Current Page: U.S. | | Coronavirus →

Pat Robertson Tells Viewer to Stop Arguing With Atheists Online: 'A Swine Is Hungry for Nuts!'

Pat Robertson Tells Viewer to Stop Arguing With Atheists Online: 'A Swine Is Hungry for Nuts!'

"The 700 Club" host and conservative Christian leader Pat Robertson has expressed opposition to arguing with atheists on social media about the existence of God.

On the Thursday edition of "The 700 Club" program's "Bring It On" segment, Robertson got a question from a viewer named Christine regarding online debates with atheists.

"Whenever I post something on social media about my faith, many atheists comment that what I believe is wrong and try to argue about God's existence," wrote Christine. Should I argue back and try to prove His existence or should I just ignore it?"

Robertson responded that Christine was not obligated to debate with the atheist commenters about the existence of God because atheists are like "swine."

"The Bible also says you don't cast your pearls before swine because they will turn and rend you," said Robertson, adding that "a swine is hungry for nuts!"

"You talk about the social media, you've got everybody known to man out there involved. Why would you put your pearls out, and why would you argue with those people? I mean, keep your stuff to yourself."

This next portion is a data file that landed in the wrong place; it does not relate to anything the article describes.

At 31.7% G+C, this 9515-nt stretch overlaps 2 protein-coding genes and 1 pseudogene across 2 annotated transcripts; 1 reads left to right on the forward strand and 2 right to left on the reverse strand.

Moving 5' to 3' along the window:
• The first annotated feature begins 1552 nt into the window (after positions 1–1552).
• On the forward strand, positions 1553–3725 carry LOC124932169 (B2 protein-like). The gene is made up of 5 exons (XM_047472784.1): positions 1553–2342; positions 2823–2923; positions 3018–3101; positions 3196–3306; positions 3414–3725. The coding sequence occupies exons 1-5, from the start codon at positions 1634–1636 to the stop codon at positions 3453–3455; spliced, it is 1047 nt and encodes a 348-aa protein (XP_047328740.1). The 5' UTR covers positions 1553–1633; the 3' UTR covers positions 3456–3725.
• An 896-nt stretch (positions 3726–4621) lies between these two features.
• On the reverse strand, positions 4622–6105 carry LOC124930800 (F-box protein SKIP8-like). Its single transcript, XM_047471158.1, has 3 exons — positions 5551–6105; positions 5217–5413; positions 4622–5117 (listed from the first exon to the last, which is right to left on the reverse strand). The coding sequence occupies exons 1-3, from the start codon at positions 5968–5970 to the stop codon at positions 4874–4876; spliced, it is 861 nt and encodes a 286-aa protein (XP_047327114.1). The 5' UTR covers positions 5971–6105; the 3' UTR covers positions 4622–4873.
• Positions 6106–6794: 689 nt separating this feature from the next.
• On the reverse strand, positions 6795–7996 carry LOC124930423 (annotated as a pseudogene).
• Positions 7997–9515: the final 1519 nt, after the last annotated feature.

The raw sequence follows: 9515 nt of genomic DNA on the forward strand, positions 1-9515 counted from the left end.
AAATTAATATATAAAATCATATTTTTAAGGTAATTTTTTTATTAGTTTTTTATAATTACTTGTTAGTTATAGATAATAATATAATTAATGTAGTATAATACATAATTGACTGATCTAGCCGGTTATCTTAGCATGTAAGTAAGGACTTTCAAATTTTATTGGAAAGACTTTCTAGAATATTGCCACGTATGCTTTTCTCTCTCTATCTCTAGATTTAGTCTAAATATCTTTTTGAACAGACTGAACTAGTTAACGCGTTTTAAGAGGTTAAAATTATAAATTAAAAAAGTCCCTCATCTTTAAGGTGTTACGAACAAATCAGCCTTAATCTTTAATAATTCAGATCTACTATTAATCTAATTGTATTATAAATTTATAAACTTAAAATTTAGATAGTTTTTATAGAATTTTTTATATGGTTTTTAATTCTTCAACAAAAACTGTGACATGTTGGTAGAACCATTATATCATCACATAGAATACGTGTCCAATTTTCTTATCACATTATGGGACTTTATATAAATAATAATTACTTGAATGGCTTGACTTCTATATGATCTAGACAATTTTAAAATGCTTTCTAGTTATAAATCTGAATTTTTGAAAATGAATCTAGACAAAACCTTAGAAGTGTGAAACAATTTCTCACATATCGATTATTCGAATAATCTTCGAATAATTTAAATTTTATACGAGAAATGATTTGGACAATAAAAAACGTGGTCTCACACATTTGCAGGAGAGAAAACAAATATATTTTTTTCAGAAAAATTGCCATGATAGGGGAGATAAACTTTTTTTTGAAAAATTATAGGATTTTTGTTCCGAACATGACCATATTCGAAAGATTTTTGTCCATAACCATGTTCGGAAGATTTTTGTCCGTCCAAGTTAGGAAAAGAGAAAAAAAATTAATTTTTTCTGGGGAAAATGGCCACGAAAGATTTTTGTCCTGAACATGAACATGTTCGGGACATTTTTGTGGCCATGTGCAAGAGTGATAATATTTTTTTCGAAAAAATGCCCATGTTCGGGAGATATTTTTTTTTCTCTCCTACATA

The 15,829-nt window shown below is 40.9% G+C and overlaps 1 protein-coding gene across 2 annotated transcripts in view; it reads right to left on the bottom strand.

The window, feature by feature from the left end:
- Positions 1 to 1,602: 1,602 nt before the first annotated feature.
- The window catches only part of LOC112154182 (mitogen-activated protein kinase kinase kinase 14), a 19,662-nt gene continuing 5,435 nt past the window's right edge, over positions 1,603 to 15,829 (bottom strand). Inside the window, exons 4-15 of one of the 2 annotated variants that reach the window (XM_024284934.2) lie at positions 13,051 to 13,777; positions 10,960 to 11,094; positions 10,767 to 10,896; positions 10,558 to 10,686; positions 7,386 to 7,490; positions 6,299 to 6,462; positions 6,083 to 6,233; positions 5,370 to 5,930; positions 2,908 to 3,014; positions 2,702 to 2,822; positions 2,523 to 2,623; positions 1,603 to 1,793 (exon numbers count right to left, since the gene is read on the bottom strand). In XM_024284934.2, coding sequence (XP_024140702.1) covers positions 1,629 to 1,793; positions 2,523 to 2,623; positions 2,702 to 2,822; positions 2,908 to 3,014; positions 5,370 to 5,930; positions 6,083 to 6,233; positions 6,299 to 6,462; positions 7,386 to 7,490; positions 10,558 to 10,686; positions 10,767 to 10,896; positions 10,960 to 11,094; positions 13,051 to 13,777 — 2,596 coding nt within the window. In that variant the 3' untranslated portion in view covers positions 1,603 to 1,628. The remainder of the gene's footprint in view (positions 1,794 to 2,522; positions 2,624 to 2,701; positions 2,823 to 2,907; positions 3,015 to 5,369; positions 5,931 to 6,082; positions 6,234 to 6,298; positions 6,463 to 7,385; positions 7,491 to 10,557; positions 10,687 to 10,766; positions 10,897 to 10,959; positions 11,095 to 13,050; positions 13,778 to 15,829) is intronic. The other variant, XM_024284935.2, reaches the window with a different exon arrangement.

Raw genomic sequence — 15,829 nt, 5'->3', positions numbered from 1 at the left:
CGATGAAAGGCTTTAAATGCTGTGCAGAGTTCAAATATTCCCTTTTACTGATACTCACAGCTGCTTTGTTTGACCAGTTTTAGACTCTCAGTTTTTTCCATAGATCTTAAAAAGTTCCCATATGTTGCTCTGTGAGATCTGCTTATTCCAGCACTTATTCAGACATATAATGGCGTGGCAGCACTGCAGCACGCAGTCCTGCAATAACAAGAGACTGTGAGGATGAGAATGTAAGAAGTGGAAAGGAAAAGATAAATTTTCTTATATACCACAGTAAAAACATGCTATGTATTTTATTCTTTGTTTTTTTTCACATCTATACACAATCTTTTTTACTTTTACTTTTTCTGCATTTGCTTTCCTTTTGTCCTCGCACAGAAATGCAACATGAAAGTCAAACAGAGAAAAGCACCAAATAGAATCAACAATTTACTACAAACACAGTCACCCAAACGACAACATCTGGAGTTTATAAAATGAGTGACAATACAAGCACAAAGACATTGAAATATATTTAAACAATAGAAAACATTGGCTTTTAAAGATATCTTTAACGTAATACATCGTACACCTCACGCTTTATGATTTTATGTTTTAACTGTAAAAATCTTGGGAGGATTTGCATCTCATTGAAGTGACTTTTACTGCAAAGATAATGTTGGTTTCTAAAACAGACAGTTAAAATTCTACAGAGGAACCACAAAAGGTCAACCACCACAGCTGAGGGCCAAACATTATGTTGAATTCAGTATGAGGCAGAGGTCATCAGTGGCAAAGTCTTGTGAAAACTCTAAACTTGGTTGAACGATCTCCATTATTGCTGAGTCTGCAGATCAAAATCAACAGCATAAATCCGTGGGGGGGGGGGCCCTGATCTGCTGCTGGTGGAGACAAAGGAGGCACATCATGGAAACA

Robertson's view on stepping away from social media debates stands in contrast to that of evangelist Ray Comfort.

Last year, Comfort felt compelled to recruit people to debate the atheists posting on his Facebook page, as some of his posts on the social media site had as many as 1,000 responses from critics and supporters.

"It suddenly dawned on me how Facebook is an incredible medium for the Gospel. One of my posts was seen by 1.2 million people – many of whom are non-Christians," said Comfort in an earlier interview with The Christian Post.

"Think of what it would cost and how much work it would take to have a Billy Graham-type crusade that reached 1.2 million people. But we can reach that many at no cost and with just a click of a keyboard button."

Comfort added some caution, however, to such engagements: "You will need a lot of patience because many show up as though they are God's intellectual gift to the world."

"My advice is to wait for a minute to calm down, and then show them love and respect. It is tempting to give a quick sarcastic reply, and that just adds fuel to their fire," said Comfort.

"It's also important to know that I deliberately create a 'buzz.' I say things like, 'Evolution stands in the way of the science of discovery, summed up in Einstein's 'I want to know how God created this world.' This brings them out in force. ..."

According to a 2013 VitalSmarts survey of about 2,600 people, 35 percent of respondents reported blocking, unsubscribing or "un-friending" someone due to an argument held on social media.

Free CP Newsletters

Join over 250,000 others to get the top stories curated daily, plus special offers!

Dear CP readers,

We are in the process of transferring all past comments into our new comment platform with OpenWeb, which will take up to a week. Thank you for your patience.

In the meantime, you can post new comments now. Check the updated Commenting FAQ for more information.


Most Popular

More In U.S.